Prior Use of Executive Action to Protect Undocumented Immigrants

By |Published on December 12th, 2014|Posted in Immigration

Since President Obama issued his outline of his Executive Order regarding immigration, many people have asked me if this was unprecedented . I have responded by stating that there is a long history of President’s issuing an executive order to protect immigrants and that it is not a politically partisan issue. In fact, Republican Presidents Ronald Reagan and George Bush, Sr. used executive authority to protect millions of undocumented immigrants from deportation. You may have heard snippets about this in the news, but what exactly did they do?

In November 1986, Ronald Reagan signed the Simpson-Mazzoli Immigration Reform and Control Act. This Act made certain undocumented immigrants eligible for temporary legal status and eventual green cards if they were continuously in the United States since January 1, 1982 and/or were special agricultural workers. This act effected roughly 3 million people thought to be eligible to legalize. However, the Act failed to include spouses or children.

In response to congressional intent to leave out the spouses and children of these undocumented immigrants, President Reagan issued an executive order on October 21, 1987 which he called the “Family Fairness” executive action. He recognized that congress clearly intended to exclude family members from the legalization program. But, regardless of congressional intent, the government would defer deportation of children if they lived in a 2 parent household with both parents legalizing or lived in a 1 parent household with 1 parent legalizing. The order also directed that spouses of legalizing immigrants not be deported if a compelling or humanitarian factor existed. This order was estimated to cover approximately 1.5 million family members representing 40 percent of the then-unauthorized population.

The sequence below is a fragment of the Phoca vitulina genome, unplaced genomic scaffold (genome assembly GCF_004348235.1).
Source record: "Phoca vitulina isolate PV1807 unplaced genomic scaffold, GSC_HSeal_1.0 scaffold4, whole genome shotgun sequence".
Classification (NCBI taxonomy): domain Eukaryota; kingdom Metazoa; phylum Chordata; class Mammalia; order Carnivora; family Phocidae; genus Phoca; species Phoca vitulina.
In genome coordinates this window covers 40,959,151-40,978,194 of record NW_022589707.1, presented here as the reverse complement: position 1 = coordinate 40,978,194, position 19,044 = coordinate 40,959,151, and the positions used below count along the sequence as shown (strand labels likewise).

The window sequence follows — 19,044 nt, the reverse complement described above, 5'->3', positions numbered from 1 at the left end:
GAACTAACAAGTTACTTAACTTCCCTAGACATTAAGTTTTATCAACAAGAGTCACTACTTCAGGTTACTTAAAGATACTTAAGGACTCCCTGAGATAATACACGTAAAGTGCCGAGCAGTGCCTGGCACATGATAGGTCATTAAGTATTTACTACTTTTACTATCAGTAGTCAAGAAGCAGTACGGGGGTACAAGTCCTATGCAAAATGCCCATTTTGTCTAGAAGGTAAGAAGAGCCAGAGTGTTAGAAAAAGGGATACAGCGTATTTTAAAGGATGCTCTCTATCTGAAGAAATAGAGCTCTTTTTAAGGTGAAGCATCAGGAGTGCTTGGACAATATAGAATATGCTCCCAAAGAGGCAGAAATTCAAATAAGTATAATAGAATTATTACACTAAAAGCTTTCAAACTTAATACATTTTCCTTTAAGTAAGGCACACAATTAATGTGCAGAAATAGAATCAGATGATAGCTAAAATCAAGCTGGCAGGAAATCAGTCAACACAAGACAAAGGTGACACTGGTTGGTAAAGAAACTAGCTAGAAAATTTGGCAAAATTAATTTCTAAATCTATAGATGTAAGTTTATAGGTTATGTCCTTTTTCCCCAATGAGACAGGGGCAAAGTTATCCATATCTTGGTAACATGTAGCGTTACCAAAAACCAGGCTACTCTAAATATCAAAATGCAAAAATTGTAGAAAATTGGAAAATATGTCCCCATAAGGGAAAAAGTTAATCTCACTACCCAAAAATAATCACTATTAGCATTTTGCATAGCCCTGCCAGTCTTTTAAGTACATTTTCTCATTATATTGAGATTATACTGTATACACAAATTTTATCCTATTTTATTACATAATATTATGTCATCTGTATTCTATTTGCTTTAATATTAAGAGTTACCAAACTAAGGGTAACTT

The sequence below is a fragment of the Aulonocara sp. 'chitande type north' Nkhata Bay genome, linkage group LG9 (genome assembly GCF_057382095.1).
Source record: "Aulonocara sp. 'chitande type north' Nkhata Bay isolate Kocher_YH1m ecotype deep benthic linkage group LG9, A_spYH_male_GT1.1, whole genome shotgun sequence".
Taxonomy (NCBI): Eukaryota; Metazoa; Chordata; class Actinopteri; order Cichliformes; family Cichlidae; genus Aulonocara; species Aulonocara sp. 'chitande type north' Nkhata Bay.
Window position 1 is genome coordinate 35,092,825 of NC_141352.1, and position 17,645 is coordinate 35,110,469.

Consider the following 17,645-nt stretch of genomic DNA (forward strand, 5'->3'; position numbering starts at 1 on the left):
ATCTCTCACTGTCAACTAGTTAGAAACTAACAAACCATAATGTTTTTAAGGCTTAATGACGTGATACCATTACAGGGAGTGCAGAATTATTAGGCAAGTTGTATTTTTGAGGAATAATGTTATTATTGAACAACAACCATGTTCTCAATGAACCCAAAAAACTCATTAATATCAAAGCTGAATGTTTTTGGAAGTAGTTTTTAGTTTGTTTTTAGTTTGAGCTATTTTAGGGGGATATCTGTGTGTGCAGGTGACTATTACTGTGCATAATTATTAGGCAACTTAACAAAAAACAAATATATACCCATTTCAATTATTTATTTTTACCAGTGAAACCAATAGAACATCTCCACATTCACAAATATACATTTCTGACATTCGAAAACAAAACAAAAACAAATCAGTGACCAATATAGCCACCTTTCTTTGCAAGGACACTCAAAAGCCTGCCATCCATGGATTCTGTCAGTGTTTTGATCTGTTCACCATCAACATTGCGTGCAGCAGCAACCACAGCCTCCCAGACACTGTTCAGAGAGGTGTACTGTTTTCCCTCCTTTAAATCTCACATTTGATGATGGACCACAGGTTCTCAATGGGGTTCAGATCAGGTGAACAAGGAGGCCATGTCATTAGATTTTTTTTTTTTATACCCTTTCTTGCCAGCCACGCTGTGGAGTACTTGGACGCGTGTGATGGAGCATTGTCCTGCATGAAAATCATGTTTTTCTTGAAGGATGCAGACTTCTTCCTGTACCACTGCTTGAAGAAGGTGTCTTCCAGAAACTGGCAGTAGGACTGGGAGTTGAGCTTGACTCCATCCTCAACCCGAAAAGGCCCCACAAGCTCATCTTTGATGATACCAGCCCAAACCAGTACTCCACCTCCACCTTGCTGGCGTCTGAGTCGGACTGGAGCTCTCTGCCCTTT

This desire not to separate children from their parents is very similar to President Obama’s current executive order which protects some parents of US citizen children from deportation.

After George H. W. Bush took office, on February 2, 1990, he expanded the Reagan Family Fairness policy to all ineligible spouses and children under 18 of legalizing family members provided they meet certain criteria. The order also made them eligible to apply for work authorization as does President Obama’s order. In furtherance of this order, the commissioner of the INS stated that, “We can enforce the law humanely…to split families encourages further violations of the law as they reunite.”

In November 1990, President Bush signed the Immigration Act of 1990 which included provisions to defer deportation of the “Family Fairness” relatives. President Bush stated that this act “salutes its support for the family as the essential unit of society” and “respect for the family unit.” He also issued a signing statement preserving the “authority of the executive branch to exercise prosecutorial discretion in suitable immigration cases.”

President Obama’s executive action is supported by humanitarian precedence set by President’s Reagan and H.W. Bush. The same arguments I hear today in opposition to President Obama’s executive action could be made about his predecessor’s actions. Furthermore, as a nation of immigrants who make support of family a high priority, President Obama’s actions appear to be consistent with our nations values.

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